BALTIMORE — A privately owned Ten Commandments monument may remain on display in a Frederick city park, a federal judge ruled yesterday.
U.S. District Judge William D. Quarles Jr. concluded that no reasonable observer would think the 5-foot-tall granite marker is meant as an unconstitutional government endorsement of religion.
Judge Quarles also found that the city’s sale of the monument and an accompanying strip of parkland to the local Fraternal Order of Eagles (FOE) chapter in 2002 was proper. Plaintiffs Roy J. Chambers and the District-based Americans United for Separation of Church and State had claimed the transaction was a sham designed to keep the monument on what appeared to be city land.
Frederick Mayor Jennifer P. Dougherty said the ruling affirmed the the city’s decision to sell the monument to avoid a legal battle with the American Civil Liberties Union (ACLU). The sale caused the ACLU to drop a lawsuit challenging the display.
“We sold the land, and the Eagles could do with it what they will, and they have, and that’s that. And I hope this puts an end to it,” Miss Dougherty said.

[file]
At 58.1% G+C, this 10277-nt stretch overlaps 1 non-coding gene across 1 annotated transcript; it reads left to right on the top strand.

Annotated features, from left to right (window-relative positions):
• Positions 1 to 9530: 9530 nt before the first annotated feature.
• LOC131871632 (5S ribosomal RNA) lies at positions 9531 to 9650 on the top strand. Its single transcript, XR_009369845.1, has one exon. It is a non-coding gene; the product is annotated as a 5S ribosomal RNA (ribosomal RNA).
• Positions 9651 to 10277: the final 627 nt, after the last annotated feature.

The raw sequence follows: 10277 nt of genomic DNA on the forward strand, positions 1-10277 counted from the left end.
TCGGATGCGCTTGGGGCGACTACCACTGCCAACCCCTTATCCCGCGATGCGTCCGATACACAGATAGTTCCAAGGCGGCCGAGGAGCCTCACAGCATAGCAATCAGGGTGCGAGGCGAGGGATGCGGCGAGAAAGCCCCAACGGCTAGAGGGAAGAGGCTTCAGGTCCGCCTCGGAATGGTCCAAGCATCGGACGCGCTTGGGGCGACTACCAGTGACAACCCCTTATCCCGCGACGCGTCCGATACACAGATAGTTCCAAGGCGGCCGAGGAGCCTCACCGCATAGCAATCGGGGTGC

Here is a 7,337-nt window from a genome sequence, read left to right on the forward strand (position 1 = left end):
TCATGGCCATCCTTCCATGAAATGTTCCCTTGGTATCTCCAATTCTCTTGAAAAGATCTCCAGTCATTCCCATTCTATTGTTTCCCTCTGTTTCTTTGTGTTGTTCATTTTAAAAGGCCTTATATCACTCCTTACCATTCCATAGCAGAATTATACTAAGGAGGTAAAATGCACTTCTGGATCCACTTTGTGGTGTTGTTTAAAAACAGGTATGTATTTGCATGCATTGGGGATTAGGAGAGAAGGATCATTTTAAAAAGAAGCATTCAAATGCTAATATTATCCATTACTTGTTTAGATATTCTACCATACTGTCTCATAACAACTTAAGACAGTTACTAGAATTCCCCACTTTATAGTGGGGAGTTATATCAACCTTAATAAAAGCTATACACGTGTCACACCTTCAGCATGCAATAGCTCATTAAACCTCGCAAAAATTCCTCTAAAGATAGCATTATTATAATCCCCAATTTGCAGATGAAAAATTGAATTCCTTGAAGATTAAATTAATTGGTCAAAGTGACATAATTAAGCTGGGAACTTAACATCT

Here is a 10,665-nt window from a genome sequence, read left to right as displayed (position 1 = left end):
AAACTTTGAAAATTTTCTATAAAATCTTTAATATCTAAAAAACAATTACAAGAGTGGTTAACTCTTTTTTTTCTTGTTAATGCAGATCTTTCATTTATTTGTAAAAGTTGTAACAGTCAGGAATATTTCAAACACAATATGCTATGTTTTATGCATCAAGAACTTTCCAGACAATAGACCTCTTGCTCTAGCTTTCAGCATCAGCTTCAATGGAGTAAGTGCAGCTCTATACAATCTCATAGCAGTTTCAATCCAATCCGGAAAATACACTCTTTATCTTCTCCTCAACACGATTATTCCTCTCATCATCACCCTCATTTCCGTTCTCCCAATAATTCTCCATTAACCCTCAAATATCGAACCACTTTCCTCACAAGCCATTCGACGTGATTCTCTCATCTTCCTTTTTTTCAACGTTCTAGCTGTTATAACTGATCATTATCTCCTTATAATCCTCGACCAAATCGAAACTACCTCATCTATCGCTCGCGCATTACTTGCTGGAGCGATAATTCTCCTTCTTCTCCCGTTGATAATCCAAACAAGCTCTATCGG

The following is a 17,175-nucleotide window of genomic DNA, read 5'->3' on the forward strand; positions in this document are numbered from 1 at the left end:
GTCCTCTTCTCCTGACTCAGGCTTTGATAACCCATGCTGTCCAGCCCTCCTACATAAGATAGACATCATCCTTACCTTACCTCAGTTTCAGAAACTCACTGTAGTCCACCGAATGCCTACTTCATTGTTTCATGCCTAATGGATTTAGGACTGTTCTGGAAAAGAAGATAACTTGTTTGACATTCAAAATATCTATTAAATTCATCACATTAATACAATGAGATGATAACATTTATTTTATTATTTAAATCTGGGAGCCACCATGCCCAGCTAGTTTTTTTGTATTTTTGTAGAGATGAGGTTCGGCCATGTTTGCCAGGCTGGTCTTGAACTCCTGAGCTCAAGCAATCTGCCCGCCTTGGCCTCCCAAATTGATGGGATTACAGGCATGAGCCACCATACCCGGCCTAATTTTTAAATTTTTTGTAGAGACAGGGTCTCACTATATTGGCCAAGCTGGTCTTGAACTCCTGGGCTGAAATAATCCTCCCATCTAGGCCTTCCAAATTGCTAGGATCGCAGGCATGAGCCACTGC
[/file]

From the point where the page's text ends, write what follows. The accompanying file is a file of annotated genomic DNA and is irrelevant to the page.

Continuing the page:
Barry Lynn, executive director of Americans United, was dismayed by the ruling.
“I still believe that a passer-by would still think this is a government display of a religious monument and would not understand the long, tortured history of this lawsuit,” he said.
Judge Quarles made a distinction in his written opinion between a passer-by and a reasonable observer. He defined the latter, in language borrowed from another case, as one who is “aware of the history and context of the community and forum in which the religious display appears.”
He said a passer-by might interpret the monument as a government endorsement of religion.
“But a reasonable observer, familiar with the history of the commandments monument, and the litigation surrounding its location, would understand that Frederick sold the property to the FOE to dissociate itself from whatever message the monument conveys,” Judge Quarles wrote.
Mr. Chambers, of Frederick, and his attorney, Benjamin C. Block, said they needed more time to study the ruling before deciding whether to appeal.
Attorneys for all parties expressed surprise that Judge Quarles had ruled instead of waiting for the Supreme Court to announce decisions in similar cases involving a monument on the grounds of the Texas state Capitol and framed copies of the Ten Commandments in two Kentucky courthouses. The high court heard arguments in those cases in March and is expected to rule within days.